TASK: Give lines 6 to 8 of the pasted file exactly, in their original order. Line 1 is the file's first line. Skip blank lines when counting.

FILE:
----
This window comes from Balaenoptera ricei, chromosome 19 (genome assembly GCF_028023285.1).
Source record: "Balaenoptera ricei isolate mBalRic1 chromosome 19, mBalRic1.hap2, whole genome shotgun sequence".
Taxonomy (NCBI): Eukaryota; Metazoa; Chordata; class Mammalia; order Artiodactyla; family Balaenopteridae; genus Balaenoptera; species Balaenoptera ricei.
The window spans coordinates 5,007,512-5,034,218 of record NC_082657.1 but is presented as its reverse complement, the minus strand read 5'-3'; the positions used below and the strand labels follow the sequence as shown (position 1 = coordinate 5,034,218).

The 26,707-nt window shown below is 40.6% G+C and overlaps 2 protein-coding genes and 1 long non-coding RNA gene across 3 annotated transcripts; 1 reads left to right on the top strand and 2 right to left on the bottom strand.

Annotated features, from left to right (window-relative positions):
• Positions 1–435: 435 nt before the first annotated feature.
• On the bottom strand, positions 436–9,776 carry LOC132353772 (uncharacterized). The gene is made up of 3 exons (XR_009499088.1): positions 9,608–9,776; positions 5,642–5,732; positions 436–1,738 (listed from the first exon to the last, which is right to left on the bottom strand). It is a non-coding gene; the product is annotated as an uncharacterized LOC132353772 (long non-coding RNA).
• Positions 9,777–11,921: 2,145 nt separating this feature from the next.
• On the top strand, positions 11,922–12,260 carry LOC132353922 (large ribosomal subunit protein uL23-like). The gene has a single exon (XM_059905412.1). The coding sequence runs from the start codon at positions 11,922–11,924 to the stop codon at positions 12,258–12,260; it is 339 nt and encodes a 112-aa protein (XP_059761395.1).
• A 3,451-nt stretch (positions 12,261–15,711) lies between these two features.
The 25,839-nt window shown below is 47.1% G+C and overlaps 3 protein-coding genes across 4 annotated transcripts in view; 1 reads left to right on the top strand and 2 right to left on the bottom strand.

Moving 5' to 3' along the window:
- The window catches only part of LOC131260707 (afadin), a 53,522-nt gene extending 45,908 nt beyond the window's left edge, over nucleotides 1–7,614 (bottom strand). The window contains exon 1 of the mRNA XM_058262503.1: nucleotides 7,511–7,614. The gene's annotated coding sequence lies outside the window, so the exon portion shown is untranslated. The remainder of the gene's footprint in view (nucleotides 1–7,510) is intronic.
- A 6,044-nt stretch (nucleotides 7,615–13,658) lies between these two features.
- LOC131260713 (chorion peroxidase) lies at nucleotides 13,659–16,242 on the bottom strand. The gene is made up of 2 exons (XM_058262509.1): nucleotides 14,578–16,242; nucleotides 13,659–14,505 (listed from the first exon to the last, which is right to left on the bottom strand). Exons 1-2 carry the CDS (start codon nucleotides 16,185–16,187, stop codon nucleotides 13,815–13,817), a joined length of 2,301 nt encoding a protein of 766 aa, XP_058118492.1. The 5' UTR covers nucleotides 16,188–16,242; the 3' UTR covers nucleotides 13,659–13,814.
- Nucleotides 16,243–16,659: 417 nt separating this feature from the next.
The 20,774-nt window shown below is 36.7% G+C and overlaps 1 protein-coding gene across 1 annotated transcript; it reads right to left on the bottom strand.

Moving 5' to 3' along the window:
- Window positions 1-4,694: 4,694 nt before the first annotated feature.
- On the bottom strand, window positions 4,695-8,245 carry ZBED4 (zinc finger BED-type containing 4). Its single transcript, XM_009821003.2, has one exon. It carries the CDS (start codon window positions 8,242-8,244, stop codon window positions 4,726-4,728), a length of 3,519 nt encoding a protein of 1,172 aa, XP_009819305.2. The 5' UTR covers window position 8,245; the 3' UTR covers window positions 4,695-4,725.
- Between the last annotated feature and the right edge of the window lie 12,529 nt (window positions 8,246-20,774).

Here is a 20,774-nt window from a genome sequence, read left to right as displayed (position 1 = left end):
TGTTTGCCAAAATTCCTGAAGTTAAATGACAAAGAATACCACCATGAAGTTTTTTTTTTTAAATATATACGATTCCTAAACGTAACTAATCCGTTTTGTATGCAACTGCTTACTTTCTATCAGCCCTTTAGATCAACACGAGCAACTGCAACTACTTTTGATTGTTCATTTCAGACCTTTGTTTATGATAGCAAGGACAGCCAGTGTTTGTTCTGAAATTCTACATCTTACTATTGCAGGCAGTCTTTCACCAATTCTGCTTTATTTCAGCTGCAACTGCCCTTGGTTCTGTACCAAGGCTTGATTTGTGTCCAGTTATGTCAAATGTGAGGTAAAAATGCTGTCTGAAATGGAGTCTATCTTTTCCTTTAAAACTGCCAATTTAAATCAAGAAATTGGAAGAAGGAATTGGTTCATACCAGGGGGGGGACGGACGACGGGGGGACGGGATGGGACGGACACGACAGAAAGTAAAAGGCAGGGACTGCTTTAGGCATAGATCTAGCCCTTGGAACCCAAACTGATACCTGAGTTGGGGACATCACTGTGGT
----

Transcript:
Annotated features, from left to right (window-relative positions):
• Positions 1–435: 435 nt before the first annotated feature.
• On the bottom strand, positions 436–9,776 carry LOC132353772 (uncharacterized). The gene is made up of 3 exons (XR_009499088.1): positions 9,608–9,776; positions 5,642–5,732; positions 436–1,738 (listed from the first exon to the last, which is right to left on the bottom strand). It is a non-coding gene; the product is annotated as an uncharacterized LOC132353772 (long non-coding RNA).